Now. This is a really difficult post to write. Because I like Nicholas Crane very much, whose new BBC2 series Town started last night with Ludlow. And I had to turn it off. OK, I did need an early night after a particularly concentrated early doors, but I really did want to sit back and enjoy it. The problem is twofold. Nicholas came to our attention with his trademark umbrella sticking out of his knapsack in the beautifully informative series Map Man. And then he appeared striding around clifftops and harbours in Coast, or at least when that nighthawk Neil Oliver wasn't glowering at us over his shoulder and flicking his raven hair out of his eyes. But something had changed, and I'd like to bet it wasn't Nick's fault. He vocal delivery altered. Suddenly he was talking in a fashion perfected by sports journalist Gary Newbon on 70s Midlands television, and currently irritatingly employed by that girl who does trailers on Radio 2. A sentence that starts, rises up and then dramatically falls back down again. Everytime. It's difficult to put into words, but I hope you know what I'm going on about. The thing is, this isn't how Nick talks. I've met him, and he talks perfectly normally. (Certainly better than me on this particular occasion.) And he was on Front Row with Mark Lawson the other night, and was very enjoyable to listen to. So what happens? It has to be the producers / directors, the ones with headsets and stopwatches saying "Nick darling, we need it like Gary Newbon" as they flick hair out of their eyes. That's the onefold. Number two was the music so thumpingly overlaid. Why? As Nick reluctantly admitted to Mr.Lawson, what was really needed was the natural recorded sound of the townscape. Not the Ride of the Valkeries (again) just because Nick was giving us a nervous grin from a helicopter. Come on BBC, put down your clipboards and puffa jackets a minute and look at how Aubrey Manning did it. And if you haven't heard of him get a DVD of Betjeman out of the archive. Sorry Nick, but don't let them do it to you.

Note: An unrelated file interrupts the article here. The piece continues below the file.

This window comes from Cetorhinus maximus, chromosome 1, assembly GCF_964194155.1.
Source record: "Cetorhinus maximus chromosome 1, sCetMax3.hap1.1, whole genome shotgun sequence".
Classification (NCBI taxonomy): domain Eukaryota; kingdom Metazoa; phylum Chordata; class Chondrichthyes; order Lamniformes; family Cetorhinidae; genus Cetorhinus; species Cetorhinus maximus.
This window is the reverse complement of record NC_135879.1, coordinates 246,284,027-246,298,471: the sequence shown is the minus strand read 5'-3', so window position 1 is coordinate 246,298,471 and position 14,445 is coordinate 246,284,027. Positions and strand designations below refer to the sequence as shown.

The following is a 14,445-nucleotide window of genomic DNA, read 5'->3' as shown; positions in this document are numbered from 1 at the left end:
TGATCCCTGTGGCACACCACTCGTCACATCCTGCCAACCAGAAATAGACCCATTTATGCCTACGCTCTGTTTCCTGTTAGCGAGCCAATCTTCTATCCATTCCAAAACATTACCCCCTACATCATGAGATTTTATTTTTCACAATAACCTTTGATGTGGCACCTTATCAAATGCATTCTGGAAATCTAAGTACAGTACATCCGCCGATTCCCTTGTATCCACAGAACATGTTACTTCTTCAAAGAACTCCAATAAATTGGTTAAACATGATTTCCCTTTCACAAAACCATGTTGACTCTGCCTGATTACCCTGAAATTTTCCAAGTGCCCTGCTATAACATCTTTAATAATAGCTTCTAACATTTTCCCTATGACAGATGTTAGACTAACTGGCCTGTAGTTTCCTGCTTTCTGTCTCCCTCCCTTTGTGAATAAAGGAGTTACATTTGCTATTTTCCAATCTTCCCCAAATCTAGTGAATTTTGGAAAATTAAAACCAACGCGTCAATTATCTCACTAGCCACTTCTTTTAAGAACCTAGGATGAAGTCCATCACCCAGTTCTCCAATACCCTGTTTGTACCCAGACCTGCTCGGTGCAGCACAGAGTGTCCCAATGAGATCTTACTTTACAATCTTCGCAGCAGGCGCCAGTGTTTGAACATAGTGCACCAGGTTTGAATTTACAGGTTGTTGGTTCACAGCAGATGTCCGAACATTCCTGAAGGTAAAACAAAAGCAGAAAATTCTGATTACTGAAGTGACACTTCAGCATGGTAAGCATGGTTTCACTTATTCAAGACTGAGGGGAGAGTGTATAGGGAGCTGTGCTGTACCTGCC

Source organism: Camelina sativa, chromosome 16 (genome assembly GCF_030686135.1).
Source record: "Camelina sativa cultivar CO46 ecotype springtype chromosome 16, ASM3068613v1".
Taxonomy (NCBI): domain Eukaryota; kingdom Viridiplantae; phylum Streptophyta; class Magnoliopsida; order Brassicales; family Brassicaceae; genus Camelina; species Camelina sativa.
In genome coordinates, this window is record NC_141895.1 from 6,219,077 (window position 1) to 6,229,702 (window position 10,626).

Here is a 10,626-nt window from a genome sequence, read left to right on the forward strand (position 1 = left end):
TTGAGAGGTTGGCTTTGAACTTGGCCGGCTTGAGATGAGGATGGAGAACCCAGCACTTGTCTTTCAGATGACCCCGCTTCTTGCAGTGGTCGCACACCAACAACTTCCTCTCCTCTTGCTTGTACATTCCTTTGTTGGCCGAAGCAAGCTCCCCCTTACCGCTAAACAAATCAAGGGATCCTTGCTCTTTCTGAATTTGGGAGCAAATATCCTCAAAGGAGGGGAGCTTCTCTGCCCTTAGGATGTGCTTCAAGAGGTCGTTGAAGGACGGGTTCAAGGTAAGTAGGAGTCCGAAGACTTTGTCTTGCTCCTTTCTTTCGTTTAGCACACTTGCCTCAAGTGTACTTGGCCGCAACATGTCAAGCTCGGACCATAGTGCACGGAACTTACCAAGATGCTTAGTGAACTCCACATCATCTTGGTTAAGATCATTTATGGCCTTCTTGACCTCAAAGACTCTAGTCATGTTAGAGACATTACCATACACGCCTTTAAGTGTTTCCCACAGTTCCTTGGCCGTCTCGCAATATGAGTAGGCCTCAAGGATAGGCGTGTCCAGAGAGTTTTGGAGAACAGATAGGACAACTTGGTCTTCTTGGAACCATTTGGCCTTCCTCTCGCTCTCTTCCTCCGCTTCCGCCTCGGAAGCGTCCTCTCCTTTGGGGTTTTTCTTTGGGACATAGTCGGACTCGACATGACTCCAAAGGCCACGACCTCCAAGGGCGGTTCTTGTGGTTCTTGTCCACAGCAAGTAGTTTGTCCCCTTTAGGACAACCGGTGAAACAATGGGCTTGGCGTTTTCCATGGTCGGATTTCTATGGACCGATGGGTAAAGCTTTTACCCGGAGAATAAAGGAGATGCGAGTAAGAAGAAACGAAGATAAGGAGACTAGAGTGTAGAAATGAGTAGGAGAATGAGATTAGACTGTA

I am a writer and photographer who spends all his time looking at England, particularly buildings and the countryside. But I have a leaning towards the slightly odd and neglected, the unsung elements that make England such an interesting place to live in. I am the author and photographer of over 25 books, in particular Unmitigated England (Adelphi 2006), More from Unmitigated England (Adelphi 2007), Cross Country (Wiley 2011), The Cigarette Papers (Frances Lincoln 2012) and Preposterous Erections (Frances Lincoln 2012)